10 June, 2022
Private Bajaj, who is based at Burnham Military Camp outside Christchurch, was one of 40 New Zealand Defence Force personnel marching amongst the Commonwealth military representatives for the Queen’s Platinum Jubilee Pageant on Sunday.
The contingent, led by a six-strong taua, or warrior party, was one of the more diverse marching parties on display as they marched 3.2km in front of tens of thousands of onlookers.
“It was very emotional and a little overwhelming for me being part of this historical parade. Representing New Zealand was such an honour,” Private Bajaj said.
He also felt very privileged to be presented a Jubilee coin by Chief of Defence Force, Air Marshal Kevin Short.
“It’s like a dream come true.”
Private Bajaj, who worked as a chef for many years, has lived in New Zealand for more than a decade before deciding to join the NZ Army in 2020.
“I did so because I am passionate about serving the country and people. I also wanted to add diversity to the Army and wanted to be a role model of ethnic communities.”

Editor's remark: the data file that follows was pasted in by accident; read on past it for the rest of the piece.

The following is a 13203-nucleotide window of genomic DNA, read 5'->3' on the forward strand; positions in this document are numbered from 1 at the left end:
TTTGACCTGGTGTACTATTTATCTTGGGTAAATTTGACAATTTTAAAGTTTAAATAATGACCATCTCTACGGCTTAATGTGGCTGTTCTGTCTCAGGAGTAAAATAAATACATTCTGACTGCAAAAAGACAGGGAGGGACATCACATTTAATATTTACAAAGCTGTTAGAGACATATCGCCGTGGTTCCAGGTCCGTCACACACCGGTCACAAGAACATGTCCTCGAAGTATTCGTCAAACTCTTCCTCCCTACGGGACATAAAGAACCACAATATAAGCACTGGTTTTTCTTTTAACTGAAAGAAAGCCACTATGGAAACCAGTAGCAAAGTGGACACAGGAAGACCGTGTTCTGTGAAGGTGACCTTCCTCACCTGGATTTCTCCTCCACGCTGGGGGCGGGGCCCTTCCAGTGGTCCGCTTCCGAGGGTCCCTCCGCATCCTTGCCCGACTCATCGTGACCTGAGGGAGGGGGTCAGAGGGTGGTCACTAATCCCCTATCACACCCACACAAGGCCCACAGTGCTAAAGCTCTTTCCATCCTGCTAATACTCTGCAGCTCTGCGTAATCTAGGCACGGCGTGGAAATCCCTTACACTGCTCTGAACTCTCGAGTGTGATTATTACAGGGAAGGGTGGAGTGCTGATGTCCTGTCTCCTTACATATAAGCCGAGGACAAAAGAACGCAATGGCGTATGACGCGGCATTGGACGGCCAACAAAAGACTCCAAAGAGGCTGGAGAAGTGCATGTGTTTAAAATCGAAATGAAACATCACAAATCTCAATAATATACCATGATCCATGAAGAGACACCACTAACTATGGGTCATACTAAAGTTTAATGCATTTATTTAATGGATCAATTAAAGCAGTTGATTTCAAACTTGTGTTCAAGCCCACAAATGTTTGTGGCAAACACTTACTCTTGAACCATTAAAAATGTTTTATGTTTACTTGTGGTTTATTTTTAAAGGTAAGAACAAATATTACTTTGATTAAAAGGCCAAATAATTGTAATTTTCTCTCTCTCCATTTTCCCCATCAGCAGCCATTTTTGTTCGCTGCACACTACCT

He admitted he was surprised but honoured to be chosen to march in London.
“I was advised that I’d been chosen based on my good behaviour and consistency of my performance. I have worked hard and done my best at my job and every training since I joined the Army.
“I am proud of being in the NZ Army. They have welcomed me to their whānau although I am not from here.
I am one of the first Indian soldiers in the NZ Army. I think that there are people who are interested but are hesitant to apply for the Army because they are from different cultures or because English is not their first language. I would like them to know that the Army welcomes anyone regardless of their cultural or religious background.
Private Bajaj said he thought the Commonwealth was lucky to be led by the Queen for 70 years.
“She is an amazing monarch, serves us all well and appreciates the service of the Commonwealth military forces.”